I have 3000+ polygons which represent watersheds (18 main watersheds). At the first stage all the 18 watershed will show and their list will be placed in the left sidebar. If any user mouse over the map only popup will show the watershed name. If any user click on any major watershed on map it will open pop up window with detail. At a larger zoom, all watersheds will show.

I'm asking for your advice which open-source solution is the best for handling that large amount of polygons?

I was thinking about Leaflet or OpenLayers but I don't know can they handle large amounts of polygons.

Also, do you suggest do store them in mysql or?

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    Can you rasterize these polygons? or perhaps use a feature server such a geoserver or featureserver? – dassouki Aug 29 '12 at 16:33

I would create a image service (raster layer) and serve it out with Web Map Service (WMS). This way you can use any API framework which you feel comfortable with as long as it supports WMS (OpenLayers does). You can use WMS to show a layer of all polygon features then use WMS's GetFeatureInfo onclick to pull up information on that polygon.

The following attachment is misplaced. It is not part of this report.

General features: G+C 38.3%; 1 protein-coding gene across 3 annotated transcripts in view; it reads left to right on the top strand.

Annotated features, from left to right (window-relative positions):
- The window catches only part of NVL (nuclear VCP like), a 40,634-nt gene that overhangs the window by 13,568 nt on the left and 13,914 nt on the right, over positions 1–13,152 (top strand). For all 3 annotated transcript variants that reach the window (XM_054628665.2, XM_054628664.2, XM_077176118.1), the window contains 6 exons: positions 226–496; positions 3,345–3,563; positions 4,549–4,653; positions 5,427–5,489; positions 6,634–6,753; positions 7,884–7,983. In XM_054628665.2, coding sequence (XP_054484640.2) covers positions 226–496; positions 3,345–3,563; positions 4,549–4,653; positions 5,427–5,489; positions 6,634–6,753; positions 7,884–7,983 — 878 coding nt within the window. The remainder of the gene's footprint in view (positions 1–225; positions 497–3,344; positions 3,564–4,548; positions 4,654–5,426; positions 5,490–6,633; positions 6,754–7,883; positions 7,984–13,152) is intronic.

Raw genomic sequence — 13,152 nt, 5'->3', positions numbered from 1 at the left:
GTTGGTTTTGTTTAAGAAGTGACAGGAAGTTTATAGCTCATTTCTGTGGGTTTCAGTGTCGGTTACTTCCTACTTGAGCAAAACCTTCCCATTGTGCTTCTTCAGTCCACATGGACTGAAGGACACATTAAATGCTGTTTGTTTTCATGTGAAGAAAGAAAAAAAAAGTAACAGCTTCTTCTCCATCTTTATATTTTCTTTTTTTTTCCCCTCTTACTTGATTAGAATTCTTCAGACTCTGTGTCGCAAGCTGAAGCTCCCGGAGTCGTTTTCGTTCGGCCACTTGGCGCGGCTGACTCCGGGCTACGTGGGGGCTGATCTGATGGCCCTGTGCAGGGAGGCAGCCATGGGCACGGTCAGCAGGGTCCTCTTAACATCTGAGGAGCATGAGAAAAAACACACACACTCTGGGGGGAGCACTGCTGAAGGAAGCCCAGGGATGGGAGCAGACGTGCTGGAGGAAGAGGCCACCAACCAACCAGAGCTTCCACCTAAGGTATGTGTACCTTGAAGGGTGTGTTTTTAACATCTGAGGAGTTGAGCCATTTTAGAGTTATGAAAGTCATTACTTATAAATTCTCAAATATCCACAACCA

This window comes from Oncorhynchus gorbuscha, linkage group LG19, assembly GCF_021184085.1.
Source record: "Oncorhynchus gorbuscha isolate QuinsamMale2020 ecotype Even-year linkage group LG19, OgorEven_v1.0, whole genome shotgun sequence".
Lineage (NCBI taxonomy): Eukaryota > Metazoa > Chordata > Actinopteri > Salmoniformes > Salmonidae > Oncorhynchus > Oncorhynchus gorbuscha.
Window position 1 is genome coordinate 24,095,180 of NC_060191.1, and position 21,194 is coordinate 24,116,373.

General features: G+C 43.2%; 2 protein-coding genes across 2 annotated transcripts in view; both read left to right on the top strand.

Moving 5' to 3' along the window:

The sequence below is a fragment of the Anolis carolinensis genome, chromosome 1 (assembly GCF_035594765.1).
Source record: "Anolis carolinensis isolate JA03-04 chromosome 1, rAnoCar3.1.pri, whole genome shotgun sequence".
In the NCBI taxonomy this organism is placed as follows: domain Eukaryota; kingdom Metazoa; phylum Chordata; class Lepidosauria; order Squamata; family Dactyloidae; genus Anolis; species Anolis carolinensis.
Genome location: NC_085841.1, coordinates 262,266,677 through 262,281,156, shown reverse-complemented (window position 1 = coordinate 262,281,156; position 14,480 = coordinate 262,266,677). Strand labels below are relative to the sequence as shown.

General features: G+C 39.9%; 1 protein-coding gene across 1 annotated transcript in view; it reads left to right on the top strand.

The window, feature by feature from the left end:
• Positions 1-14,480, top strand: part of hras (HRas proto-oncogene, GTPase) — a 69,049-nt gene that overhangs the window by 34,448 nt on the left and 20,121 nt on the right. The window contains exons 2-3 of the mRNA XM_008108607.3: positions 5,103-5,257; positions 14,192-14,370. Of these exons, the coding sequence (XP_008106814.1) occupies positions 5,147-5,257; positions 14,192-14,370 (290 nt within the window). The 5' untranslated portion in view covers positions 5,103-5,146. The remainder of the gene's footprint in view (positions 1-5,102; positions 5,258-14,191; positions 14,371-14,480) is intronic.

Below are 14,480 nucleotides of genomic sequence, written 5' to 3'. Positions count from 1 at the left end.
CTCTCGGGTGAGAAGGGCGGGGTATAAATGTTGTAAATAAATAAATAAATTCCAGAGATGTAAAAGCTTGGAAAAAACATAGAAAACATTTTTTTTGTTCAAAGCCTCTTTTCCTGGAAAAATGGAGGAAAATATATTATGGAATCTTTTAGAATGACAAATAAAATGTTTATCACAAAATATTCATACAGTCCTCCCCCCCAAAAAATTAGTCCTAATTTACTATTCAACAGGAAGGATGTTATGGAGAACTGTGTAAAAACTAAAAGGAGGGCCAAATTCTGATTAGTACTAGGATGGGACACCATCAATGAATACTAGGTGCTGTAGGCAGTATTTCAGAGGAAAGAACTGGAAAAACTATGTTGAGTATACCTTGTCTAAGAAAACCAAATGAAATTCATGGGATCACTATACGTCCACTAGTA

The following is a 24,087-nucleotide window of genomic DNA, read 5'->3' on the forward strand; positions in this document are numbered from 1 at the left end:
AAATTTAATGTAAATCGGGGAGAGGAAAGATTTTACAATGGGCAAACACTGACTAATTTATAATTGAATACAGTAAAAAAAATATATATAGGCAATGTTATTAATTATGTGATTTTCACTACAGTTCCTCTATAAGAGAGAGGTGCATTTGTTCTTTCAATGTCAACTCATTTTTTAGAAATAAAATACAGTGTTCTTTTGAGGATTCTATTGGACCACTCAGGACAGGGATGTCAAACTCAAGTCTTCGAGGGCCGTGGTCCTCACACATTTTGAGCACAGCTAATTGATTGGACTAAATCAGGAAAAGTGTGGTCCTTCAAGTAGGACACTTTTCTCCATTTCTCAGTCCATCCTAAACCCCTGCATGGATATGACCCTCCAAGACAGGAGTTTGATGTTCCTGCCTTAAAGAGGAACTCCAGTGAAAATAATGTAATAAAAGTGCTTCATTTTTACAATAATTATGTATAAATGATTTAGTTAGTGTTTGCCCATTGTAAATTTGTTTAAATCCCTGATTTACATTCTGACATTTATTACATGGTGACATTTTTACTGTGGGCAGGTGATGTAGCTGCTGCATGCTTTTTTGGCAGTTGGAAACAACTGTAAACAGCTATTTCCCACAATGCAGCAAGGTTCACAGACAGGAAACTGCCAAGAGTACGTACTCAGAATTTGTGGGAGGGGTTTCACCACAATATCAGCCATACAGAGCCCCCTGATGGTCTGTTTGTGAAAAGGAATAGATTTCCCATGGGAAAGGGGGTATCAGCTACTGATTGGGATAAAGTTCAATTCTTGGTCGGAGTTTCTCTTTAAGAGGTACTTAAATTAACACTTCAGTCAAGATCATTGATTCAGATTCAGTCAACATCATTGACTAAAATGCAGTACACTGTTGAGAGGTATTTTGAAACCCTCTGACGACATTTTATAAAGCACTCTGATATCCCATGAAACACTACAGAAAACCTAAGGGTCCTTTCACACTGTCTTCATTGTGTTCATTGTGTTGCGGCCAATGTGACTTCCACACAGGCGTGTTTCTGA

If for any reason you need the vector data on the map, you could create it dynamically onclick with the GetFeatureInfo response data.


See TileMill, which can rasterize UTFGrid interaction into an MBTiles file and host it on MapBox or an open-source MBTiles server implementation like TileStache.

Here's it with lots and lots of polygons. This approach requires you to rasterize - aka bake - tiles, but is essentially the only way to do what you want without having massive server resources, a custom app, or a very restricted set of browsers.


Scale dependency and a spatially indexed database will be key to this issue. You should be able to represent watersheds using at least two, possibly three or four, levels. For example, you could divide the data into Major (the 18), Minor (some combination of all mid-scale watersheds that all fall within the same Major), and Tertiary (the 3000 polygons). This would give you three different vector layers/services.

Use scale dependency to draw only the appropriate service depending on the user's zoom level.

Use a database with spatial indexing to ensure the services draw quickly, and draw only the portion that is needed to fill the current view window.

Alternatively, you might consider creating tiles of the watershed maps (again, created based on appropriate scales for each layer) and serve them that way.

Alot of questions already exist on this site that recommend appropriate open source solutions to employ these strategies.


In addition to TileMill you could check out MangoMap, it's not open source but it is currently free and is capable of handling this type of data.

[Disclaimer: I work with MangoMap, but am answering because it's appropriate in this case]

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